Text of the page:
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The Counselor plays out very much like watching a group counseling session featuring a bunch of people who like to hear themselves talk.

Review (with Spoilers)

With Penelope Cruz, Cameron Diaz, and Javier Bardem sharing a movie, you expect quite the performances. Add in Brad Pitt and Michael Fassbender, who did quite a job in 12 Years a Slave, and again you up the ante. Then with the names Rosie Perez and Natalie Dormer, from Game of Thrones and Elementary, also having their names pop up, the movie just sounds like it has so much potential, and the trailer really does lead you to believe it has. Then you see the movie and begin to understand why so many great names were attached.

To begin, the focus is on Fassbender’s character who is never given an official name, at least one I heard and is simply called “The Counselor” throughout the movie. Now, despite his job being some sort of lawyer, the way he is portrayed makes him seem like he was written to be a crooked cop. The work he does with Bardem’s character Reiner and Pitt’s character Westray pushes this idea further and leads you to wonder what type of lawyer is he and how why did he put himself in such a strange position.

Which leads to the story of which there is a lot of dialog which sounds like it belongs in a convoluted novel. Everyone has an opinion about something, be it women, love, greed or similar topics which drive people to doing illegal things. However, amongst all this, we have Diaz’s character Malkina who moves about the film in such a way where you can never pin who she really is and why is she around? Everyone else, meanwhile, plays characters who seem either dull as the floorboard in your home or as overdone as interpretative art in a New York City museum.

And with that said, I honestly think perhaps the weirdest thing to compliment this movie on is it is so quotable. Though the dialog between characters drags on a bit, there are some gems amongst their conversations, especially coming from Reiner when it comes to the topic of relationships and women. In fact, Reiner and Malkina are really the only two characters which save the film. Reiner is Bardem acting in a way which reminds you of his character in Skyfall, but without him being a villain and toning down the eccentricity a bit. As for Diaz, her performance as Malkina reminds me a bit of Sharon Stone in Basic Instinct. She is alluring, provocative, and very much knows how to control a scene and give life even to a film which seems very full of itself to the point of being dull.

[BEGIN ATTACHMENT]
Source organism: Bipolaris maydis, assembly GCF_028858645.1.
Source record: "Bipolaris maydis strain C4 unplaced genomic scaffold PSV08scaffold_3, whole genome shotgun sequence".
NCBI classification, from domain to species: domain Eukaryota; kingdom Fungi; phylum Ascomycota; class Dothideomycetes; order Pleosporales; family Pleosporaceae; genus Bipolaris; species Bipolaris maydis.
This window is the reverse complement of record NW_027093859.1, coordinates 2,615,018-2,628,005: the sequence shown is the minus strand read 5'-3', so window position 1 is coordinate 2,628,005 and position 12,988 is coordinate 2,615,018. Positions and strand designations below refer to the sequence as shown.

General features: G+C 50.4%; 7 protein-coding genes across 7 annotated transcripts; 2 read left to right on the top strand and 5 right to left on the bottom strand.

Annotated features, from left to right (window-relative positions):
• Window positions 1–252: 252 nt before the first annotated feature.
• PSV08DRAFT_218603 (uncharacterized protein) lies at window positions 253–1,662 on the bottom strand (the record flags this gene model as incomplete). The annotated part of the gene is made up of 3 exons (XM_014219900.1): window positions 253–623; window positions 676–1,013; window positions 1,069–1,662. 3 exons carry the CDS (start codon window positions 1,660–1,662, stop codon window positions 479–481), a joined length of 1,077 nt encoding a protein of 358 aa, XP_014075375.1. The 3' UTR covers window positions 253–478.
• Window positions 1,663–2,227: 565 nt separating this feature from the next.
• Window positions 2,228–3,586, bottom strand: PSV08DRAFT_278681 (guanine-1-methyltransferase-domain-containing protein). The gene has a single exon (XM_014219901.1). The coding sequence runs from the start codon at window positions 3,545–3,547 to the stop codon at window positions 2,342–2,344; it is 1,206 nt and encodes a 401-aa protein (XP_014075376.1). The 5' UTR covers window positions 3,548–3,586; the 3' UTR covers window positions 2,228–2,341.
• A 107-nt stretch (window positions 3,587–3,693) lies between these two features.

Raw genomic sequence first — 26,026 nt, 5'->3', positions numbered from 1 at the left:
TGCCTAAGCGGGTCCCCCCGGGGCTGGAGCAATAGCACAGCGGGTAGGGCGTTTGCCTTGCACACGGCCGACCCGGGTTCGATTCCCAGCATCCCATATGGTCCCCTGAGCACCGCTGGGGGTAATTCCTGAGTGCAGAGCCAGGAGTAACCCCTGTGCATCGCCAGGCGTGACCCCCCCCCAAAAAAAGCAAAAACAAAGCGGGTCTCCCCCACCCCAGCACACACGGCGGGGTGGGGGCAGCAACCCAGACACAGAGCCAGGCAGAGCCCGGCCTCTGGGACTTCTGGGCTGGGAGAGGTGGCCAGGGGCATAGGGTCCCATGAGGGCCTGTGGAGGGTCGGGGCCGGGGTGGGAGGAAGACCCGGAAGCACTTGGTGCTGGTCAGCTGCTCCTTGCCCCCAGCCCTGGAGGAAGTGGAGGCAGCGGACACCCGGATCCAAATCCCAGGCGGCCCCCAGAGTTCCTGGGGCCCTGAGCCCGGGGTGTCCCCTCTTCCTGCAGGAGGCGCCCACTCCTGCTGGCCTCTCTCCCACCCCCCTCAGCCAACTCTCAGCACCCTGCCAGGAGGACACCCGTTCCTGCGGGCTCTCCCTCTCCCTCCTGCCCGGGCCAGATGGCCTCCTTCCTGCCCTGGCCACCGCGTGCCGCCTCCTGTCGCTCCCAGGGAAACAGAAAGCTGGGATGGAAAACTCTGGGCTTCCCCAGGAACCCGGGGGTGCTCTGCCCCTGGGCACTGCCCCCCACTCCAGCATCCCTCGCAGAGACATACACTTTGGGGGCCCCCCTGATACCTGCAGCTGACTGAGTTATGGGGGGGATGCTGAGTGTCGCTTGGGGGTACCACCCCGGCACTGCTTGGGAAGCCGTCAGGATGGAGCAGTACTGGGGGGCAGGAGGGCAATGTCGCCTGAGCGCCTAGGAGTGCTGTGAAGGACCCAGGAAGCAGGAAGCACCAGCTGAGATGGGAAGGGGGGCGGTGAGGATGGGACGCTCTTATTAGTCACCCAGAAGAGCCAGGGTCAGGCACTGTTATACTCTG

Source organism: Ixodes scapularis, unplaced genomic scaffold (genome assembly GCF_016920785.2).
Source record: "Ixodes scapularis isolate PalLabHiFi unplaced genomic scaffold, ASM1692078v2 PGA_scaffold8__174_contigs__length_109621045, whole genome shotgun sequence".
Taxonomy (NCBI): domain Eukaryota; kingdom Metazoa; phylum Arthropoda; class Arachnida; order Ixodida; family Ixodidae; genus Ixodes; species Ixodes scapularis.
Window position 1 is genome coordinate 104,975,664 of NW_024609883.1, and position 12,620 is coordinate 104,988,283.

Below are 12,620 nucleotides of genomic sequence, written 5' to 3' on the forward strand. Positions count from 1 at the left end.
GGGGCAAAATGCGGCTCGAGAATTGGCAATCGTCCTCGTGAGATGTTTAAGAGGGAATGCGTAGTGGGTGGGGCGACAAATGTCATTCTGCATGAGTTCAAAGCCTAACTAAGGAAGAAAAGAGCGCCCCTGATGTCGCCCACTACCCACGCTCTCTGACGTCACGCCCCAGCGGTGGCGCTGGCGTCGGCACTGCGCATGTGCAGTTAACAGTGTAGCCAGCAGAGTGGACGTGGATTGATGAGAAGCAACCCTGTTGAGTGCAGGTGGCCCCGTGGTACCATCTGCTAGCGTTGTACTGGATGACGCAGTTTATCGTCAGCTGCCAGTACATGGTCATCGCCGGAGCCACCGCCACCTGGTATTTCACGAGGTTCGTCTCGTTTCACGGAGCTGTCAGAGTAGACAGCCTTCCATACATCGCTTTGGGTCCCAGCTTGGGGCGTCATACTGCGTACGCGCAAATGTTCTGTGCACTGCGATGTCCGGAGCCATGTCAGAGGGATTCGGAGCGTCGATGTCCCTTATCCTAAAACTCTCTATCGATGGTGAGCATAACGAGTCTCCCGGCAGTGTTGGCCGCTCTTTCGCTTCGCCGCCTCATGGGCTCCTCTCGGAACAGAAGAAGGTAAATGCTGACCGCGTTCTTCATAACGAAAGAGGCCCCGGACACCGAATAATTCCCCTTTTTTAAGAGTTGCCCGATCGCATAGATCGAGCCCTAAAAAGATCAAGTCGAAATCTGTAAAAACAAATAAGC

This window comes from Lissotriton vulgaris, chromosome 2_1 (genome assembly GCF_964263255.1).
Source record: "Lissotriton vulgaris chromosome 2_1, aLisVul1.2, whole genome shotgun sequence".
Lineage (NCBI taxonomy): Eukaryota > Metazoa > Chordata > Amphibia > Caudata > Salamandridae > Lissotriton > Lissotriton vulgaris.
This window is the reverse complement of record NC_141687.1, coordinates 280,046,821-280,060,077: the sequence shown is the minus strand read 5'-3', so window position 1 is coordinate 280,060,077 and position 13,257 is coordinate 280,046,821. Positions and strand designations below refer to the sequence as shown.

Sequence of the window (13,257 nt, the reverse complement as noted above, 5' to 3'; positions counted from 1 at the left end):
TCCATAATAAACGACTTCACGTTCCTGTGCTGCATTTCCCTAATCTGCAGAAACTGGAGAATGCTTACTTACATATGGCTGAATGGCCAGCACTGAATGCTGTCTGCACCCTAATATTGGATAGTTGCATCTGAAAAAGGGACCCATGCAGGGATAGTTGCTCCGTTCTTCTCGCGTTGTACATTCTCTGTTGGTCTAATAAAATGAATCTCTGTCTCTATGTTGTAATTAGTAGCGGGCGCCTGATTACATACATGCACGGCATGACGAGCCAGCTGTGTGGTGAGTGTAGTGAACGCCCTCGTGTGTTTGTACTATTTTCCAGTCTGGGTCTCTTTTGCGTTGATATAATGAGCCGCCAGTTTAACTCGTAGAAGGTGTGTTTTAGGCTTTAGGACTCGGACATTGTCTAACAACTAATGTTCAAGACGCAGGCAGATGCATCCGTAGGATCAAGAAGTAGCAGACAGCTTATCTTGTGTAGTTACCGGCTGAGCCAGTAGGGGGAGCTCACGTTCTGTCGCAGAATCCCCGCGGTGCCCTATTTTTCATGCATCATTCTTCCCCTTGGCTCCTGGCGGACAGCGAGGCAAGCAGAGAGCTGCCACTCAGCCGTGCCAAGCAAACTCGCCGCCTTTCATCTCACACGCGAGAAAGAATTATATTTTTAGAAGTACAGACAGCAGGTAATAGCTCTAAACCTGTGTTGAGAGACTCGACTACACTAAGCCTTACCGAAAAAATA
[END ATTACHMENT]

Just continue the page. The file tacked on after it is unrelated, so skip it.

Thus leading to the issues of the film. Like 90% of films made in the last decade, or ever, pretty much all the best parts are in the trailer and what you are left with is the boring stuff in between. Not to say there aren’t some gun fights, some car chasing, and even a beheading, but the build is so weak that you feel like the good parts may never come and you sometimes wonder if the film you paid for is the same one the trailer advertised. You see, due to the long conversations Fassbender’s character has with Bardem’s and Pitt’s, the movie begins to have a similarity to watching a news channel. Most of the time is dedicated to talking about what may happen, then something happens, and then there is a reminder that there were signs, signals, and warnings. Altogether, the film comes off as something which seemingly not many people took a look at and due to such a cast signing up, and the director Ridley Scott being attached, someone just let it get green lighted and pushed it along.

Overall: Wait till DVD
There is really no reason to see this in theaters. Truly the only reason worth seeing this is because it has a handful of good quotes and because Diaz and Bardem can be quite entertaining in their scenes. At the same time though neither are so good they can carry the film. Fassbender has shown he can play a decent lead, but with a slightly bloated cast, he becomes almost a liability, as does Cruz and Pitt’s character. To me, if they cut Cruz and Pitt, and reworked Fassbender’s character, they could have had something good here. Instead, though, they tried to mash in a love story, a drama and throw in some action scenes and see if it could work. Unfortunately, though, outside of a few scenes, the film looks like a waste of millions of dollars.

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